Productivity Apps: Keyboard Maestro

keyboard_maestro_logoI’ve had this article on the back burner for almost three years now, but for the next thrilling instalment of my productivity app blogs, I’ll be turning to look at Keyboard Maestro.

Don’t let the somewhat dated website put you off, the app itself is unbelievably powerful. I have to admit to being wary when I first tried it out. The learning curve is steep, and the documentation pretty unclear – especially when compared to the other productivity apps that are available. However, after months years of sustained use, my feelings towards Keyboard Maestro have completely changed. It’s tough to get into, but so worth it. I honestly don’t know what I would do without it at this point.

So if Keyboard Maestro is so great, why did it take me so long to publish this? Well, there’s a few reasons. Firstly, there aren’t so many general use cases for Keyboard Maestro – at least not for me. Instead, it’s an app that’s best for repetitive tasks that are very specific to each user’s needs, which makes it difficult to give good examples. Secondly, it’s an app that you tend to set up and forget… before rediscovering it later on when your needs have changed, and you realise: “Oh! Keyboard Maestro could make this way easier!”. I’ve gone through that cycle a number of times, and after rediscovering just how awesome it is, I decided to finally complete this post.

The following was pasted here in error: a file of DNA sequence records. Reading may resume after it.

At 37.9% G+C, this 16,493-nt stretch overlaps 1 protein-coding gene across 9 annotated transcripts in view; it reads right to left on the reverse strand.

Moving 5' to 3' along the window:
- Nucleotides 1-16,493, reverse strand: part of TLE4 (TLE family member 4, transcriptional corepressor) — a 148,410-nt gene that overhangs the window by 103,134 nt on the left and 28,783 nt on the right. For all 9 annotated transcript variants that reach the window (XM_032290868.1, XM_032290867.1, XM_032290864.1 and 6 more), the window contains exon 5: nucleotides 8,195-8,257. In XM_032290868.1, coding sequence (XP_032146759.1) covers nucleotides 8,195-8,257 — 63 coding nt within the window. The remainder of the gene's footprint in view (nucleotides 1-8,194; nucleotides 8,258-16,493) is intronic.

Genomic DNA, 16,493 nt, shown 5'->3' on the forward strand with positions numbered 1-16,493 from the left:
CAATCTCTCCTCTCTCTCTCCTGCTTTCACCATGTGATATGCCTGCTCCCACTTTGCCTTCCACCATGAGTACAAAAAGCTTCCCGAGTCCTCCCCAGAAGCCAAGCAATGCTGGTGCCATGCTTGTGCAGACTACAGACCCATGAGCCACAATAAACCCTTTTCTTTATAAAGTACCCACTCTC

What does it do?

Okay okay so Keyboard Maestro is great, but what does it actually do?. This is a good question, as it isn’t immediately obvious. Essentially, Keyboard Maestro allows you to take any task that you have to repeat, and automates it. If you’re familiar with Alfred, think of Alfred workflows, but on steroids. The key difference is that instead of having to write Applescript for every action you want to complete (which is still an option, by the way), there are a whole bunch of options baked in. Whether that’s telling the mouse to move and click on a certain point, displaying a popup message, getting an image size, filling in a field on a website, or whatever. You get a lot of control from the get go.

Keyboard Maestro Actions
Some of the ‘actions’ available.

 

The sheer power of Keyboard Maestro is also its undoing in a way. It’s easy to look at the list of actions and wonder when you will ever use any of them. The UI is not the most intuitive, and you’d be forgiven for giving up at the beginning purely on that basis alone.

If you want to carry out simple, general tasks, then there may well be a nicer app that lets you do those things. However, that isn’t the point of Keyboard Maestro. Keyboard Maestro is there to help you automate pretty much any task that you can think of.